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Old August 1st, 2002, 11:13 AM   #1
Tom M (Sunol, CA)
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Car repair codes get attention of Congress

BY TOM WEBB
St. Paul Pioneer Press

WASHINGTON — Here's the problem: Your car's dashboard light says "Check engine," but your neighborhood mechanic can't turn it off. He doesn't have the special codes. So a trip to the dealer is required.

That little annoyance got some big attention Tuesday, as a U.S. Senate panel tried to pressure auto manufacturers to stop withholding the special codes and diagnostic tools that independent garages need to repair cars.

Independent garages suspect some car companies are trying to keep the codes a secret and force them out of business.

"Without service information, we will ultimately be forced to close our doors," Dale Feste, owner of Dale Feste Automotive in Hopkins, told a Senate Commerce subcommittee.

More than 100 auto mechanics crowded the hearing room to support a code-sharing bill by Sen. Paul Wellstone, D-Minn. But not the auto manufacturers, who said they already share virtually all repair information with local garages — or soon will.

"Auto manufacturers do not intentionally withhold service information from the auto service industry," insisted John Cabaniss, a director for the Association of International Automobile Manufacturers.

"To do so would be contrary to their best interests. Automakers want their customers … to obtain effective service no matter where or when their vehicles need maintenance."

The disagreement left some senators puzzled, but the picture eventually cleared. Feste explained that some carmakers — particularly General Motors, but also Ford — have excellent records of sharing information, computer codes and diagnostic tools.

But many European-based automakers do not, Feste said, and independent garage owners want to halt any trend toward secrecy as emission, braking and other auto systems grow ever more complex.

In response to earlier complaints, 20 car companies have promised that by January, they'll provide independent garages "the same diagnostic and repair capabilities" that they provide their franchised dealers, for all recent cars and light trucks. Honda and Porsche did not sign the agreement.

To the automakers, the issue is "really a 'parts bill' masquerading as a 'repair bill,'" said Greg Dana, an official at the Alliance of Automobile Manufacturers. They fear the bill would force them to release proprietary information, allowing outside manufacturers to "copy our parts and sell them as their own," he said.

Said Scott Lambert, executive vice president of the Minnesota Auto Dealers Association, "There's two codes the manufacturers have. There's default codes, which is what all the dealers use, all the technicians use to diagnose cars, that's the common code, that's widely available, and is being made more available …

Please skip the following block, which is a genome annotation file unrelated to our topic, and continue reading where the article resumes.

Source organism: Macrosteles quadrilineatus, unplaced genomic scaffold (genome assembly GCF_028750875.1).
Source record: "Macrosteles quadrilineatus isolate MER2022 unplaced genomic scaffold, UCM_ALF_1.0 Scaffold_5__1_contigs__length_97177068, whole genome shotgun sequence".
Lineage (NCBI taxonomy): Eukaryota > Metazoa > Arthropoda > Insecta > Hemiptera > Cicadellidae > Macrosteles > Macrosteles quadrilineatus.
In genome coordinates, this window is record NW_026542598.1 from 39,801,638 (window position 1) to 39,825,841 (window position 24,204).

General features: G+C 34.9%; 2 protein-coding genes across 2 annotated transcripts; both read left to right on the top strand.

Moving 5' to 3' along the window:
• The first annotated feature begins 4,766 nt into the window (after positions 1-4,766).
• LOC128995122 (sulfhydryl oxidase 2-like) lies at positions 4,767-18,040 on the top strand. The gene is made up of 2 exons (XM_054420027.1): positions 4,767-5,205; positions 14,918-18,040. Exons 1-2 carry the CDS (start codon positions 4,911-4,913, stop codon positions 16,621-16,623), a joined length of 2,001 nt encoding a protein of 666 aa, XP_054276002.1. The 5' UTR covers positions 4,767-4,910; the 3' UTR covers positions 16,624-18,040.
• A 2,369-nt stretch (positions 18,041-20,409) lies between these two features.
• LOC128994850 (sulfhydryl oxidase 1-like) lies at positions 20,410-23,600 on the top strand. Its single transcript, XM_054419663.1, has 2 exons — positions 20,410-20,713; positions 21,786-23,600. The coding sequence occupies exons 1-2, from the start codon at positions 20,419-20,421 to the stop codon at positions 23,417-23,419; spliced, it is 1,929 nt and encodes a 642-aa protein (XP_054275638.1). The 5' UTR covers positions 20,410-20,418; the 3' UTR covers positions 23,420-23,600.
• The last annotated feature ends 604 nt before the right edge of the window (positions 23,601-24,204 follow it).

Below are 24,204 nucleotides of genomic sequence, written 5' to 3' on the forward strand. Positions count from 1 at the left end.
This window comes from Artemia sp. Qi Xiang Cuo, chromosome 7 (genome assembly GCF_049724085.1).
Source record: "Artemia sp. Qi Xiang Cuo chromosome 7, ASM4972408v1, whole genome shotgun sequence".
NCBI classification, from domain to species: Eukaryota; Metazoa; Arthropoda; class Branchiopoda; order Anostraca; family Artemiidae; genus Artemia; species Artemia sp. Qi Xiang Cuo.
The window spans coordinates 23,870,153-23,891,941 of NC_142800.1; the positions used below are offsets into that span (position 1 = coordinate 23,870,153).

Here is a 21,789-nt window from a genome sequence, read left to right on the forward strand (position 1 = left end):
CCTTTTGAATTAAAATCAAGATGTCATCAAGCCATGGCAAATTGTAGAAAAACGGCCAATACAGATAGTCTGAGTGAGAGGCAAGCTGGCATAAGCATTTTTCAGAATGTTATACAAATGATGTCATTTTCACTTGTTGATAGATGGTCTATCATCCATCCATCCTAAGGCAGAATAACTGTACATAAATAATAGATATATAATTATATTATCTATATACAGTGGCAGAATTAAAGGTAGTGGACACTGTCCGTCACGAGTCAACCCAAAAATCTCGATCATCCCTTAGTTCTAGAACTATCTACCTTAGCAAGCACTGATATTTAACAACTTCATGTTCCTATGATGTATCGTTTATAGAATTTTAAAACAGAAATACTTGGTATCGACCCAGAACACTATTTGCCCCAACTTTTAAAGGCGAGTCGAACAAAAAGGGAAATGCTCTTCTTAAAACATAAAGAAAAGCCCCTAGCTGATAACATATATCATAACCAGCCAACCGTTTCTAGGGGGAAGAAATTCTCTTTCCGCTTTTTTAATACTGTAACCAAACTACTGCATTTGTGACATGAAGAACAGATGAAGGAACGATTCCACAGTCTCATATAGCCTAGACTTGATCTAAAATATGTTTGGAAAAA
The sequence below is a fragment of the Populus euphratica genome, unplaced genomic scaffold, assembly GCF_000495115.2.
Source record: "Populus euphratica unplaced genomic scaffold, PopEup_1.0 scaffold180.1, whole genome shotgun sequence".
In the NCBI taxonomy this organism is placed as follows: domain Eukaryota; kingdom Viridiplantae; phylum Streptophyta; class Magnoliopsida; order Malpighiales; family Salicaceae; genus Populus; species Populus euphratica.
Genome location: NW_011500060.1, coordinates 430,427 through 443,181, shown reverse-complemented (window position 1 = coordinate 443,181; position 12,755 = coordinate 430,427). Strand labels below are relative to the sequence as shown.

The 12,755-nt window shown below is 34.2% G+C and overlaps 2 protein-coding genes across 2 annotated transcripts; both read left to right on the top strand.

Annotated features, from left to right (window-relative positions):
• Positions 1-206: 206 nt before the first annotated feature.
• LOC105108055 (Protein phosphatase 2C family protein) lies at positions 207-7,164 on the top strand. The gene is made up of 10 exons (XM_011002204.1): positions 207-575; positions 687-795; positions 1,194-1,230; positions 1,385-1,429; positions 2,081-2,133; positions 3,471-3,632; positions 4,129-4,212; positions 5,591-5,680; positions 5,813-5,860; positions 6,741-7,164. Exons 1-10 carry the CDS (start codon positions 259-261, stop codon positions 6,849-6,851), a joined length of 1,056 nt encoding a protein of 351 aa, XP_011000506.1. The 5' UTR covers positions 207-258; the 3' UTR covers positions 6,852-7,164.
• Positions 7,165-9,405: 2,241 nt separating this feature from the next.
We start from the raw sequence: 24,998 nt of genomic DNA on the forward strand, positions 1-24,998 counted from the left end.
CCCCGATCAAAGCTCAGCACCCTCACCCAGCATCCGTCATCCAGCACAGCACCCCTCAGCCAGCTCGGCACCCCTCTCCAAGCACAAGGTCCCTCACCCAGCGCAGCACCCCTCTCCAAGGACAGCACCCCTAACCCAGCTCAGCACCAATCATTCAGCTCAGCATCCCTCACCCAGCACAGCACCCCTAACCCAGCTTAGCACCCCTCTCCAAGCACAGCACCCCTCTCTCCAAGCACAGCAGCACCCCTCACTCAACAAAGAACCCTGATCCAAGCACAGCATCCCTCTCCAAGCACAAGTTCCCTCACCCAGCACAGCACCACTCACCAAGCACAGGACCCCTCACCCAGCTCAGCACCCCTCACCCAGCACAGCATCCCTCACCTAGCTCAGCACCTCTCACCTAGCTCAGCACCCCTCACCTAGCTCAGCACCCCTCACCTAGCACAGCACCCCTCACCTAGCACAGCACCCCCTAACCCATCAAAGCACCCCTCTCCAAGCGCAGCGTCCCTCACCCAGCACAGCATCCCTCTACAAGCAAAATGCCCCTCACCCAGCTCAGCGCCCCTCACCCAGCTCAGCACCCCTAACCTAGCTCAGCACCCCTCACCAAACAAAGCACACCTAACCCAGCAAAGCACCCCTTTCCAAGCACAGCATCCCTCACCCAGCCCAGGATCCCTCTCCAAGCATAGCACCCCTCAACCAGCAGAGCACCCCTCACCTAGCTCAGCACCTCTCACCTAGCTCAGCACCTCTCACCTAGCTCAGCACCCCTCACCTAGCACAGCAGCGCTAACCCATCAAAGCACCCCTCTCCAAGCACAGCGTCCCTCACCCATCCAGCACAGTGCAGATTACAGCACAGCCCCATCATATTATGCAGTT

"The second code is the calibration code, and nobody has those," he added. "Those are the background software. … The dealers don't have the calibration codes, and the independent repair shops don't need 'em. … What the Wellstone bill does is make all of that, both the default and the calibration codes, public to everybody. And what happens then is that the aftermarket parts manufacturers will be able to make cheaper knock-off parts."

In any case, Wellstone said he "would be delighted if the manufacturers sit down with the mechanics" to fix the problem without congressional action. But if not, he promised to move ahead, although it's very unlikely Congress could act this year.

Either solution would be fine for Sen. Byron Dorgan, D-N.D. Dorgan's local mechanic couldn't turn off the "Check engine" light on his dashboard, either, he said.
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Old August 1st, 2002, 02:36 PM   #2
Stevec
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Re: Car repair codes get attention of Congress

Ohhh that would be bad, "cheaper knock off parts" quote should have sank home, whos on the committee anyone from a state with large auto manufacturing companies (LOL)

Name a state without an auto related employer, maybe Montana.

Actually holding the codes and not providing them to aftermarket may violate the Magnusson Moss FTC act on warranty work, say you need to have warranty work done but can't do it anywhere but the dealer, you take in your "aftermarket" parts but he refuses to install, insisting on "Genuine XYZ" parts.

Did you know that if the dealer forces you to use the manufactures parts or lubricants you can claim a FTC violation. In fact if the warranty specifys those material you are supposed to get them free of charge.

This is a big deal with HD dealers on bikes too, especially the debate on Dyno vs. Synthetic oil.
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